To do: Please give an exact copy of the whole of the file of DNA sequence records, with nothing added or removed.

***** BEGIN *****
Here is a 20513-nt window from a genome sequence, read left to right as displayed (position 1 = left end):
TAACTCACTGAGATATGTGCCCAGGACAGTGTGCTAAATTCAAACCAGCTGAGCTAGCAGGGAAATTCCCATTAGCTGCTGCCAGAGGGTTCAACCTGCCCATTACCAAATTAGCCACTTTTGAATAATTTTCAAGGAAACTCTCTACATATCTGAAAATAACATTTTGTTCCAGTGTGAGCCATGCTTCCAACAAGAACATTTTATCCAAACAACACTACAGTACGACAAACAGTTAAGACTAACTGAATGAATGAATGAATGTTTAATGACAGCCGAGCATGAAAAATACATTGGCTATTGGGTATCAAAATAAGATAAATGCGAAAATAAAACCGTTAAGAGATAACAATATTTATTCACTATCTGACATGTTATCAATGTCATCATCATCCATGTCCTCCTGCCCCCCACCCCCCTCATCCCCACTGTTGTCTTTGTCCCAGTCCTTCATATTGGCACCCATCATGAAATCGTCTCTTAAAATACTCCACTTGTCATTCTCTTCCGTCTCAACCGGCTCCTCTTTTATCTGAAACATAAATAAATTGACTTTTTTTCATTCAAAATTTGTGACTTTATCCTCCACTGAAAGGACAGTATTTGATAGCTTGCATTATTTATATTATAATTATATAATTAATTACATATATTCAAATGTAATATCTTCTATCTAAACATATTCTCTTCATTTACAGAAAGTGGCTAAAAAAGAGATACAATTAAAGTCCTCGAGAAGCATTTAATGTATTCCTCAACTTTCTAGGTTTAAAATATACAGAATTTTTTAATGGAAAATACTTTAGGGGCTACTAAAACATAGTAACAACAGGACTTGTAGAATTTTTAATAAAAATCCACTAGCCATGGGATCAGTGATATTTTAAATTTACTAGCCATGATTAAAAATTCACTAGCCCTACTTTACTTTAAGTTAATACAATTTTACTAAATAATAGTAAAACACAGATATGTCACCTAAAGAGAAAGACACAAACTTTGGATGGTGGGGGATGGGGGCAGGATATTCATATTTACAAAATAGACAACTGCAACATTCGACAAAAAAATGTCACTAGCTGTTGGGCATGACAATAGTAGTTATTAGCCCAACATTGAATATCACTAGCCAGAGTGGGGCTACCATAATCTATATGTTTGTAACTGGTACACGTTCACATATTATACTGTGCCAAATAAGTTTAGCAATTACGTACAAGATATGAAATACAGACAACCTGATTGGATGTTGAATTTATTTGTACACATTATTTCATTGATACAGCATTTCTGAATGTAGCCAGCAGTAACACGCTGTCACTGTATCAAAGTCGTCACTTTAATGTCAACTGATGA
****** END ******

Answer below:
Here is a 20513-nt window from a genome sequence, read left to right as displayed (position 1 = left end):
TAACTCACTGAGATATGTGCCCAGGACAGTGTGCTAAATTCAAACCAGCTGAGCTAGCAGGGAAATTCCCATTAGCTGCTGCCAGAGGGTTCAACCTGCCCATTACCAAATTAGCCACTTTTGAATAATTTTCAAGGAAACTCTCTACATATCTGAAAATAACATTTTGTTCCAGTGTGAGCCATGCTTCCAACAAGAACATTTTATCCAAACAACACTACAGTACGACAAACAGTTAAGACTAACTGAATGAATGAATGAATGTTTAATGACAGCCGAGCATGAAAAATACATTGGCTATTGGGTATCAAAATAAGATAAATGCGAAAATAAAACCGTTAAGAGATAACAATATTTATTCACTATCTGACATGTTATCAATGTCATCATCATCCATGTCCTCCTGCCCCCCACCCCCCTCATCCCCACTGTTGTCTTTGTCCCAGTCCTTCATATTGGCACCCATCATGAAATCGTCTCTTAAAATACTCCACTTGTCATTCTCTTCCGTCTCAACCGGCTCCTCTTTTATCTGAAACATAAATAAATTGACTTTTTTTCATTCAAAATTTGTGACTTTATCCTCCACTGAAAGGACAGTATTTGATAGCTTGCATTATTTATATTATAATTATATAATTAATTACATATATTCAAATGTAATATCTTCTATCTAAACATATTCTCTTCATTTACAGAAAGTGGCTAAAAAAGAGATACAATTAAAGTCCTCGAGAAGCATTTAATGTATTCCTCAACTTTCTAGGTTTAAAATATACAGAATTTTTTAATGGAAAATACTTTAGGGGCTACTAAAACATAGTAACAACAGGACTTGTAGAATTTTTAATAAAAATCCACTAGCCATGGGATCAGTGATATTTTAAATTTACTAGCCATGATTAAAAATTCACTAGCCCTACTTTACTTTAAGTTAATACAATTTTACTAAATAATAGTAAAACACAGATATGTCACCTAAAGAGAAAGACACAAACTTTGGATGGTGGGGGATGGGGGCAGGATATTCATATTTACAAAATAGACAACTGCAACATTCGACAAAAAAATGTCACTAGCTGTTGGGCATGACAATAGTAGTTATTAGCCCAACATTGAATATCACTAGCCAGAGTGGGGCTACCATAATCTATATGTTTGTAACTGGTACACGTTCACATATTATACTGTGCCAAATAAGTTTAGCAATTACGTACAAGATATGAAATACAGACAACCTGATTGGATGTTGAATTTATTTGTACACATTATTTCATTGATACAGCATTTCTGAATGTAGCCAGCAGTAACACGCTGTCACTGTATCAAAGTCGTCACTTTAATGTCAACTGATGA